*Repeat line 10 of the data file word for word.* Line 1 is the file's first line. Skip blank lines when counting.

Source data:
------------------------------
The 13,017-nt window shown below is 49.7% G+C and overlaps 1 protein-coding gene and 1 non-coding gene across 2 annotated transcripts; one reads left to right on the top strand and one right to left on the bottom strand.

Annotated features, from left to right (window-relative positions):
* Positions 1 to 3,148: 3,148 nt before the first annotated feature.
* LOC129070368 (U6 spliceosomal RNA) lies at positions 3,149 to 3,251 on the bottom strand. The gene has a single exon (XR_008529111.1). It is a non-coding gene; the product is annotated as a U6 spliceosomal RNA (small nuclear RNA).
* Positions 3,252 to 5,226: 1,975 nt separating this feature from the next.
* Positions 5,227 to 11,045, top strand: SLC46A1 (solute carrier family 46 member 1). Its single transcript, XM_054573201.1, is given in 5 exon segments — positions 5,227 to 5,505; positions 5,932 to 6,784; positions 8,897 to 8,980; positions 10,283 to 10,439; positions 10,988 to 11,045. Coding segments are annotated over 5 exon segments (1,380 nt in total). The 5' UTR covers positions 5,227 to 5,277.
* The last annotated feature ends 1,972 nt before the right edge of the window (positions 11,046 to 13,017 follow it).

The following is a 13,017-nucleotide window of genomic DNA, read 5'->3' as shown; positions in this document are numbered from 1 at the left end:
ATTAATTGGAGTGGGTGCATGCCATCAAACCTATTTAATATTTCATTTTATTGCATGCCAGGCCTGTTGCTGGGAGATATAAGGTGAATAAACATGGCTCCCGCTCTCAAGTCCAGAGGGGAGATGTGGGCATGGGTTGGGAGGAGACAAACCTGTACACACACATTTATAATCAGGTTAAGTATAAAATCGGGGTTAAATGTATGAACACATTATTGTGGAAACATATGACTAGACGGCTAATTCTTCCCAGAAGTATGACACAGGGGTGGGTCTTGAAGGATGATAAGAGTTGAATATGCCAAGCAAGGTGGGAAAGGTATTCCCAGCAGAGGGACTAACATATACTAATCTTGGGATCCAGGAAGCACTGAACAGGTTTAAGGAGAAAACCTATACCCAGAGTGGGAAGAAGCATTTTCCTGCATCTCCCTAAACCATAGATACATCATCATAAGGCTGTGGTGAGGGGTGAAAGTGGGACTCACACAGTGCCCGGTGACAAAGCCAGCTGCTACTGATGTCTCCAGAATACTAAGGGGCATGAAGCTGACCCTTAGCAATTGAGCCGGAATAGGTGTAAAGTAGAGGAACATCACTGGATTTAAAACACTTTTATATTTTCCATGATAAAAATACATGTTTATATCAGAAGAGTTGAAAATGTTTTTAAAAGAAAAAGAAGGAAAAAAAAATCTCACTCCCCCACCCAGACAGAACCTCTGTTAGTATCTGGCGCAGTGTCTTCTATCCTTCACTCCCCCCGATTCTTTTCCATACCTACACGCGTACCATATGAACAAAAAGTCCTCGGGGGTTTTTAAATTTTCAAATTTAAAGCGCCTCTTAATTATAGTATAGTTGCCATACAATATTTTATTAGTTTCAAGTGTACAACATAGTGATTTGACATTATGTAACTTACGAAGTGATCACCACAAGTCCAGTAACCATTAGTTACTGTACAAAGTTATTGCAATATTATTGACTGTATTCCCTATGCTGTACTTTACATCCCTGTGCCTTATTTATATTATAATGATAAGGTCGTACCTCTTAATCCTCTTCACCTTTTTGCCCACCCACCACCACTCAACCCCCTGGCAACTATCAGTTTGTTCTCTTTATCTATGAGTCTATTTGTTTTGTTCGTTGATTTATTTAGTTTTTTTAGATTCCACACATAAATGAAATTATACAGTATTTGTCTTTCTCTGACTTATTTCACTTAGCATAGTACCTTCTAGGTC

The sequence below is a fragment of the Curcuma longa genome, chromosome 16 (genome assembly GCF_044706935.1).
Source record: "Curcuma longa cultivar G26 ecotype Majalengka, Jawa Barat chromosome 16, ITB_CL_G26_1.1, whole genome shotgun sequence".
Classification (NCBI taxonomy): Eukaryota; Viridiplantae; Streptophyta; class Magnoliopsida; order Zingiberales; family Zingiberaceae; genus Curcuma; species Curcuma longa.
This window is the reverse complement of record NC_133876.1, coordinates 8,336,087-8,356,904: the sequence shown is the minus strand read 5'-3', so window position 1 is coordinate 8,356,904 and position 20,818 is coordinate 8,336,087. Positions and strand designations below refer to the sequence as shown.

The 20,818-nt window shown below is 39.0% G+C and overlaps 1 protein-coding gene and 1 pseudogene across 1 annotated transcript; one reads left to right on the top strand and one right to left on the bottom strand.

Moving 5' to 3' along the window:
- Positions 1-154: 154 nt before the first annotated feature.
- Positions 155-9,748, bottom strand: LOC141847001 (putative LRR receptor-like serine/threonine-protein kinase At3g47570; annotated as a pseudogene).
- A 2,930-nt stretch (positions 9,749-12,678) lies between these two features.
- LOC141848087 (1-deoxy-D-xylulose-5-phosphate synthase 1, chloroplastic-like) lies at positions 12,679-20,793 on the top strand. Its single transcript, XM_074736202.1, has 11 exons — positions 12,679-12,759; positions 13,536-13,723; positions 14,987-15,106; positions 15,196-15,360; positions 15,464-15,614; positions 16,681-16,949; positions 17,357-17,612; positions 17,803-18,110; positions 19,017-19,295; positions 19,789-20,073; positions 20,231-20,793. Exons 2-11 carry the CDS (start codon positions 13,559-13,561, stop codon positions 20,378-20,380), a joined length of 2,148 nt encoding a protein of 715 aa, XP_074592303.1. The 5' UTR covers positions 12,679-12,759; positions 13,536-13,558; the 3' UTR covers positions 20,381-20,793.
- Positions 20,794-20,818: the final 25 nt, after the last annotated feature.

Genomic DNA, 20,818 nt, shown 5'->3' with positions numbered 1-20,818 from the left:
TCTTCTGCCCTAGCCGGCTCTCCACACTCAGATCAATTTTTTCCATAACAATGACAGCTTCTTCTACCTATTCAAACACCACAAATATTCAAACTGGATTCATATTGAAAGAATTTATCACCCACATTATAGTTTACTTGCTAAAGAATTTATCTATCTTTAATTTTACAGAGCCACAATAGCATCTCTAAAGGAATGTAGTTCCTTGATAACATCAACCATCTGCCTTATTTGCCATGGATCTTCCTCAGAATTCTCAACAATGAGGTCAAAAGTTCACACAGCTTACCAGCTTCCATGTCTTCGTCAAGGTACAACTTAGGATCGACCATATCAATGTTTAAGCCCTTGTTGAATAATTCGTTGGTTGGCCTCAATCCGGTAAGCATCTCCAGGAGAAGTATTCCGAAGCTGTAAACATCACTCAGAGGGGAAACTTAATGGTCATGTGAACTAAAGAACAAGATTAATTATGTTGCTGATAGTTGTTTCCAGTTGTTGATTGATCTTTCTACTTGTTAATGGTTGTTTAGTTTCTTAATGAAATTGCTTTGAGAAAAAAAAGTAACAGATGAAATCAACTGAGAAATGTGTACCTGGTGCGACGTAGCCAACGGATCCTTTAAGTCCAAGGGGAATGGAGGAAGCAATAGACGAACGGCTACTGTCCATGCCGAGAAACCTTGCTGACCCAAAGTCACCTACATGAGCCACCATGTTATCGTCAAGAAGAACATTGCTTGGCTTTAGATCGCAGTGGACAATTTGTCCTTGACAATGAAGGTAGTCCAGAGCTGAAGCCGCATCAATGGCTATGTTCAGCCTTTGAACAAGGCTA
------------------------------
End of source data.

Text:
The sequence below is a fragment of the Curcuma longa genome, chromosome 16 (genome assembly GCF_044706935.1).